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https://www.casino.org/news/uk-gamb...-operators-to-take-money-laundering-seriously
One case there that dates back to 2008, and clearly showing they should have submitted a SAR under the 2002 act

Grosvenor also failed to properly report the suspicious nature of Ding’s play to law enforcement agencies, something required under the Proceeds of Crime Act 2002.
Legislation is one thing, being equipped with the knowledge and tools to administer and enforce it is quite another. In the case of the Financial Services industry with its resources and means this is usually sufficient - we are talking about what is essentially a QUANGO set up in haste back in 2007 and staffed primarily by ex-civil servants and Police officers who had already done 30 years government service. As a result there was little or no industry-specific expertise which (as you said yourself) meant that existing laws regarding marketing, fair contract and financial misconduct were not enforced until far later than they should have been.

Since then things are much better and the UKGC has upped its game by hiring the right people so now we see a plethora of rules and actions relevant to the industry which were previously absent. I think you and many others underestimate the complexity of the task in hand here and the history of regulatory development in the UK.
 

colinsunderland

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Legislation is one thing, being equipped with the knowledge and tools to administer and enforce it is quite another. In the case of the Financial Services industry with its resources and means this is usually sufficient - we are talking about what is essentially a QUANGO set up in haste back in 2007 and staffed primarily by ex-civil servants and Police officers who had already done 30 years government service. As a result there was little or no industry-specific expertise which (as you said yourself) meant that existing laws regarding marketing, fair contract and financial misconduct were not enforced until far later than they should have been.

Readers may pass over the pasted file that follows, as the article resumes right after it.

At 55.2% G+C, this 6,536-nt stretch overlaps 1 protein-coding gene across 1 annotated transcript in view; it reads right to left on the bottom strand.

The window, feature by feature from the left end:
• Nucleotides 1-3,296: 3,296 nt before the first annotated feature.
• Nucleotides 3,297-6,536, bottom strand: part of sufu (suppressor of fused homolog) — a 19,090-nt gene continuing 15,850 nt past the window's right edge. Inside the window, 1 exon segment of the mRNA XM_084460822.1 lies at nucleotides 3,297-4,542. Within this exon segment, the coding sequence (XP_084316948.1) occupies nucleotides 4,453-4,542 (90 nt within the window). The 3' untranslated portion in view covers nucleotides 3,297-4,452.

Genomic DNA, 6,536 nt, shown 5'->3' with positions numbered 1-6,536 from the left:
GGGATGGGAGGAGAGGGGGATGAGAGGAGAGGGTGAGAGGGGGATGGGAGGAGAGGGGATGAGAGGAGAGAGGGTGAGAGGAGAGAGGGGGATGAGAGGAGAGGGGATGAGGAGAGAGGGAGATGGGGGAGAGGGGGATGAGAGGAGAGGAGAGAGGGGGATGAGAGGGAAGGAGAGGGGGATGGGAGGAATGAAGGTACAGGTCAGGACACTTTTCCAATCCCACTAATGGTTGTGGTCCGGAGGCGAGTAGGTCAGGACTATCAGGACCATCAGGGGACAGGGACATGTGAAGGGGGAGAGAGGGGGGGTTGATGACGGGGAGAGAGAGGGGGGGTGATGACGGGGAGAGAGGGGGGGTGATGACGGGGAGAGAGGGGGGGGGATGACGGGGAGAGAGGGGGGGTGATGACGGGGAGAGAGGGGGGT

Since then things are much better and the UKGC has upped its game by hiring the right people so now we see a plethora of rules and actions relevant to the industry which were previously absent. I think you and many others underestimate the complexity of the task in hand here and the history of regulatory development in the UK.

The rules were perfectly adequate, the UKGC has made them more complex for absolutely no reason. The 2002 act worked fine in other industries, and would have worked fine if it was enforced at an earlier point.

William Hill were, I think, the only firm who actually took proper action back then, but I know personally 3 people who had to supply SoW to them pre 2005.
 

dunover

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The rules were perfectly adequate, the UKGC has made them more complex for absolutely no reason. The 2002 act worked fine in other industries, and would have worked fine if it was enforced at an earlier point.

William Hill were, I think, the only firm who actually took proper action back then, but I know personally 3 people who had to supply SoW to them pre 2005.
Much of the issue is down to bad communication and woolly rules specified by the UKGC - an example is the 'void bets' for dupe-account SE players. We all expect the bets to be refunded if voided and indeed voice our belief that is so on here, quite regularly. Read the wording however and nowhere does the UKGC actually state deposits MUST be refunded, they certainly infer so but don't state it outright (at least they didn't last time I checked).